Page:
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« Reply #13 on: January 25, 2012, 04:49:50 PM »

Quote
RiteLiturgy of St. Tikhon
There....better
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« Reply #14 on: January 25, 2012, 05:57:54 PM »

Quote
1) Is it normal not to chant everything? That threw me off and seemed to produce a sort of...choppy effect. Is it an option and this parish just so happened not to do so?

I don't know how well most WR parishes adhere to this distinction, but traditionally a mass was either a low mass, where everything audible is spoken; a sung mass, where the portions that the rubrics say to sing are sung, and additionally anything else at the discretion of the priest; and a high or solemn mass, where almost everything is sung, a deacon and subdeacon serve with the priest, and incense is used. The solemn mass is the "full" version of the mass, and the low and sung mass are abbreviated versions used for daily mass, or when a deacon and subdeacon aren't available.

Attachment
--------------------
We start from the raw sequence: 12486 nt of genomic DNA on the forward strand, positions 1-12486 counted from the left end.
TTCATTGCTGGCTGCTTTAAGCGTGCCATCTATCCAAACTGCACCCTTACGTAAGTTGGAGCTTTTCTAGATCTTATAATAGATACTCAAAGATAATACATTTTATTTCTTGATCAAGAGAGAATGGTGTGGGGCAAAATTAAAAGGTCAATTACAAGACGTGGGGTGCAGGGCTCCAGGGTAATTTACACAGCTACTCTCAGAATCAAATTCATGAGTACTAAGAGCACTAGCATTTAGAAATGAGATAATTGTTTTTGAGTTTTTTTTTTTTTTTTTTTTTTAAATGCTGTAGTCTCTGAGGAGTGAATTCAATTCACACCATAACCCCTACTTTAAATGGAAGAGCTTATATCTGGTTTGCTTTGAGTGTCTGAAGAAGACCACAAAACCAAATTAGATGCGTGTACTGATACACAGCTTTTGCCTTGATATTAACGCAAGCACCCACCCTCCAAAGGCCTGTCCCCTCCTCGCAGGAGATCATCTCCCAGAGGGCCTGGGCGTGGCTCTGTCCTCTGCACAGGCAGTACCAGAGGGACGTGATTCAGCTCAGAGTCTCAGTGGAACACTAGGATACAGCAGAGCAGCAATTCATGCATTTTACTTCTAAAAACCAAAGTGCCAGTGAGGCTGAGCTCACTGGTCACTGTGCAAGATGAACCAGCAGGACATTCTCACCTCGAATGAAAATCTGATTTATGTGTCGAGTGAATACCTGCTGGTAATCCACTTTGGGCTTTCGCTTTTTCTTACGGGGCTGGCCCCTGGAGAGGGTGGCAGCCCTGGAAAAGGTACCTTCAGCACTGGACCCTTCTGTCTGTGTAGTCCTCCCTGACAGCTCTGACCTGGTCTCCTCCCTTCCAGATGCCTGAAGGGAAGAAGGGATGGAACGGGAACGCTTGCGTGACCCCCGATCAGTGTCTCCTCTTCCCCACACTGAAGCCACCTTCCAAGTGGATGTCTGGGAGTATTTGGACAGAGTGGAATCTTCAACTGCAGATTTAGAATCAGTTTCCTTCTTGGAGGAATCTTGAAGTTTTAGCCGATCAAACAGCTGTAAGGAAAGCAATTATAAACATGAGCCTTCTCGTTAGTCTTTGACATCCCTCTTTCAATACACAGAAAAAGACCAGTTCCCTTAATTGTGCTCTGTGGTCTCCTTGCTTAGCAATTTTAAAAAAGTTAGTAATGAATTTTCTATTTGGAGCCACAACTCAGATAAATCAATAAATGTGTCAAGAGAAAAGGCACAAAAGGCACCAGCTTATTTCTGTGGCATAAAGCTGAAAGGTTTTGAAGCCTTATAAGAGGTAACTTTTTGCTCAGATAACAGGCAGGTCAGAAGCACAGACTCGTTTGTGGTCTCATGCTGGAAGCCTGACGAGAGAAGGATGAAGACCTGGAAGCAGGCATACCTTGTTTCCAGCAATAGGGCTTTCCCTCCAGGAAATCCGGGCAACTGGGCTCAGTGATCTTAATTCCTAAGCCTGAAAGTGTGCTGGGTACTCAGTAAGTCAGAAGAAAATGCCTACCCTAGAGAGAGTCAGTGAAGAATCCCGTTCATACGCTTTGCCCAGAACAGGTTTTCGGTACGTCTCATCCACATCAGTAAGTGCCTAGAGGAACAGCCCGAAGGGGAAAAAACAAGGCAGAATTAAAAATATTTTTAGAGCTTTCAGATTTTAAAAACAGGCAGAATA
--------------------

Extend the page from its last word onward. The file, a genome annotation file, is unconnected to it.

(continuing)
I don't know that there is an established "normal" for Orthodox WR parishes. Of the two that I've attended, one did a sung mass with a deacon, so the epistle and gospel were read; and one never followed any sort of consistent rubrics that I could fathom.

Quote
2) When it was silent was the priest praying something that we just couldn't hear? I've heard of that (at my regular parish nothing is done silently) but it seemed we were just waiting for a hymn to be finished Just curious about that 'down time'.

I'd be curious which parts of the mass had this. Traditionally, the any private prayers of the priest are silent (such as the prayers at the foot of the altar, the preparation for communion, etc.), but so are the offertory (preparation of the gifts) and canon (anaphora). Both of the WR parishes I've attended have had an audible canon, though, but I've heard there are some WR parishes that do not.